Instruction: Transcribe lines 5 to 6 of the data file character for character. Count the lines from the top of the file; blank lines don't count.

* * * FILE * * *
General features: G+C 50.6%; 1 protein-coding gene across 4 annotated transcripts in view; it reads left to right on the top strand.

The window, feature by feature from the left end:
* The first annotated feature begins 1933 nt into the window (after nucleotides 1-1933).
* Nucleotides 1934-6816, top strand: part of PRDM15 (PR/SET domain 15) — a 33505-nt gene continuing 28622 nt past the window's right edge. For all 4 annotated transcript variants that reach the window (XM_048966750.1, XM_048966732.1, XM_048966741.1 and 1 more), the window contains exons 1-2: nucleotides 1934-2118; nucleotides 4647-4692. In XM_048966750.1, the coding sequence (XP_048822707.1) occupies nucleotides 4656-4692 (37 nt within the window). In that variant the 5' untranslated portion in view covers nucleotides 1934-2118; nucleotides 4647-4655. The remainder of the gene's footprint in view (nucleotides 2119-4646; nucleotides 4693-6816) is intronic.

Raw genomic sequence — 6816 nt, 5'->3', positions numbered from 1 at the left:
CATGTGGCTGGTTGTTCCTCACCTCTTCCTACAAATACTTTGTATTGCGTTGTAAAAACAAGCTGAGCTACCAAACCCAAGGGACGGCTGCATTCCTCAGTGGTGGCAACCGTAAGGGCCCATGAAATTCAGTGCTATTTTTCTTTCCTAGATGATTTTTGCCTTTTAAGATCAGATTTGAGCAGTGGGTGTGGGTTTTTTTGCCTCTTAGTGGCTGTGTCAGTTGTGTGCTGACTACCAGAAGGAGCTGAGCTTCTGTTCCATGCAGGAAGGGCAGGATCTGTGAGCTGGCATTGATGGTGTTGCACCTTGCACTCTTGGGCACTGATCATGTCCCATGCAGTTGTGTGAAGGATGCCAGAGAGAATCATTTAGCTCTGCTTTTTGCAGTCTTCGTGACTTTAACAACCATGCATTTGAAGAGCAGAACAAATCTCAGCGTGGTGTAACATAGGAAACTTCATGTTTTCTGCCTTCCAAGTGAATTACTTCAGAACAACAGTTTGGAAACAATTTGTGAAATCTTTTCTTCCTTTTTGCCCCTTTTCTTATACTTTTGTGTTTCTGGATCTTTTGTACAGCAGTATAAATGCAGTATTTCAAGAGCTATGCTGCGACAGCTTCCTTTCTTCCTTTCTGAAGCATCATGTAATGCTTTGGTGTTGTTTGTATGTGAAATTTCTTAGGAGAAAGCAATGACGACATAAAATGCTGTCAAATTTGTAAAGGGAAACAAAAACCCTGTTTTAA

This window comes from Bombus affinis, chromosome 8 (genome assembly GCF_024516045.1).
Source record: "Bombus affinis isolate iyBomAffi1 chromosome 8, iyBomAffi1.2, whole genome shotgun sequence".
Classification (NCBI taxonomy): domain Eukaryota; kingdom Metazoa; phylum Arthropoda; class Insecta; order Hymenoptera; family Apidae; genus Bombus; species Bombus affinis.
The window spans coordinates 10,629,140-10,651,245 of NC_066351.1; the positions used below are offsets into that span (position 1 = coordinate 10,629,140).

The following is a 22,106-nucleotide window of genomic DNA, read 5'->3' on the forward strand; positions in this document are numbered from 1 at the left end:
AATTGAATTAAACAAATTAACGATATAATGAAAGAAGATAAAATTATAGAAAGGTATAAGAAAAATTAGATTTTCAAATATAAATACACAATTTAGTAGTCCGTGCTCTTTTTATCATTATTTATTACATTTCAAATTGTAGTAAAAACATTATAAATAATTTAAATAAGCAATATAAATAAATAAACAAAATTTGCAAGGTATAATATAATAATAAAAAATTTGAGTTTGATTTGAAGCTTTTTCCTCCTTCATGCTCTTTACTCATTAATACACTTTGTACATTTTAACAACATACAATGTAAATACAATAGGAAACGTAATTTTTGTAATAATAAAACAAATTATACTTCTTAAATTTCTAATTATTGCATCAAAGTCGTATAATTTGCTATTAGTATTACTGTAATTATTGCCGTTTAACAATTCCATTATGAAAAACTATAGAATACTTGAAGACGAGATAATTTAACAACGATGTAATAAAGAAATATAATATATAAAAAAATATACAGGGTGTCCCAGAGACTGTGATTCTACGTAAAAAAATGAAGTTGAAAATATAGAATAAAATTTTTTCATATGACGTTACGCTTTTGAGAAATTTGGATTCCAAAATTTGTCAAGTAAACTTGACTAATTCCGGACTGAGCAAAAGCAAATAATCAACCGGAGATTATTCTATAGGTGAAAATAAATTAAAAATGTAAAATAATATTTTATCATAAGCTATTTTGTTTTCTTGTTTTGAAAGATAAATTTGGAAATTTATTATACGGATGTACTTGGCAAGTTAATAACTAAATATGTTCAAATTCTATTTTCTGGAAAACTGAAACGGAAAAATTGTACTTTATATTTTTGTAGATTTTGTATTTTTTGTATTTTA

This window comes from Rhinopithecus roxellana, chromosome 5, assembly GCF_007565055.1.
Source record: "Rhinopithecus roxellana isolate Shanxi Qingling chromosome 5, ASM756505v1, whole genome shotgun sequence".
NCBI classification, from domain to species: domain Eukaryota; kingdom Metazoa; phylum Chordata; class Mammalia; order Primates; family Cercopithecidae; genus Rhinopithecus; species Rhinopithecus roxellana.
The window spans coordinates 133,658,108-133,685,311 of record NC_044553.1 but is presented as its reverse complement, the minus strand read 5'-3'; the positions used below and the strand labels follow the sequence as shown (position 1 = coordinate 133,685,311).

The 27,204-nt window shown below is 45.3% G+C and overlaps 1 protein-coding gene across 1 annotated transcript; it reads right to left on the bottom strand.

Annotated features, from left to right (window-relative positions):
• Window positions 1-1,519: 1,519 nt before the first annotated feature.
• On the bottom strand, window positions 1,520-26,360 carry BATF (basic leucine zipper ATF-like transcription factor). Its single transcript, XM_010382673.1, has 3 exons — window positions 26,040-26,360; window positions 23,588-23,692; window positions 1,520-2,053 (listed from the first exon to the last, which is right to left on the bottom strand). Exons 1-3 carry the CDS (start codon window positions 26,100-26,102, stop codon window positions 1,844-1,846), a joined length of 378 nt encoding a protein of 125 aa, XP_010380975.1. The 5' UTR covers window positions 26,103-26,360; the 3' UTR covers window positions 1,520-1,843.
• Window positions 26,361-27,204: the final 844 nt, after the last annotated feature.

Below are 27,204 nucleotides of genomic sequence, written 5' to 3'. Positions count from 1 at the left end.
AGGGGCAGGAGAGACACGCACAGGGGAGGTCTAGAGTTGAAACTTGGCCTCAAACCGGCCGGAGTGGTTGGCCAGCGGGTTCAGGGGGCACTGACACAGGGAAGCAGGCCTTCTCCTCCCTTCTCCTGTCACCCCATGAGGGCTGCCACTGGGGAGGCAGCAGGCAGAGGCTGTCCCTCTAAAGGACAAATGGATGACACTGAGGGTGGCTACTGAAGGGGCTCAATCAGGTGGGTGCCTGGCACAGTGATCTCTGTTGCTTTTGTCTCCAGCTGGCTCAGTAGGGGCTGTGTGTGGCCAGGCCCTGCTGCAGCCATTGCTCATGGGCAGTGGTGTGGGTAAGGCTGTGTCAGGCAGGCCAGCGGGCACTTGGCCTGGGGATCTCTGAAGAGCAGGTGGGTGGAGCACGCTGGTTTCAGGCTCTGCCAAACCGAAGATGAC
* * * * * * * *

Raw genomic sequence — 6816 nt, 5'->3', positions numbered from 1 at the left:
CATGTGGCTGGTTGTTCCTCACCTCTTCCTACAAATACTTTGTATTGCGTTGTAAAAACAAGCTGAGCTACCAAACCCAAGGGACGGCTGCATTCCTCAGTGGTGGCAACCGTAAGGGCCCATGAAATTCAGTGCTATTTTTCTTTCCTAGATGATTTTTGCCTTTTAAGATCAGATTTGAGCAGTGGGTGTGGGTTTTTTTGCCTCTTAGTGGCTGTGTCAGTTGTGTGCTGACTACCAGAAGGAGCTGAGCTTCTGTTCCATGCAGGAAGGGCAGGATCTGTGAGCTGGCATTGATGGTGTTGCACCTTGCACTCTTGGGCACTGATCATGTCCCATGCAGTTGTGTGAAGGATGCCAGAGAGAATCATTTAGCTCTGCTTTTTGCAGTCTTCGTGACTTTAACAACCATGCATTTGAAGAGCAGAACAAATCTCAGCGTGGTGTAACATAGGAAACTTCATGTTTTCTGCCTTCCAAGTGAATTACTTCAGAACAACAGTTTGGAAACAATTTGTGAAATCTTTTCTTCCTTTTTGCCCCTTTTCTTATACTTTTGTGTTTCTGGATCTTTTGTACAGCAGTATAAATGCAGTATTTCAAGAGCTATGCTGCGACAGCTTCCTTTCTTCCTTTCTGAAGCATCATGTAATGCTTTGGTGTTGTTTGTATGTGAAATTTCTTAGGAGAAAGCAATGACGACATAAAATGCTGTCAAATTTGTAAAGGGAAACAAAAACCCTGTTTTAA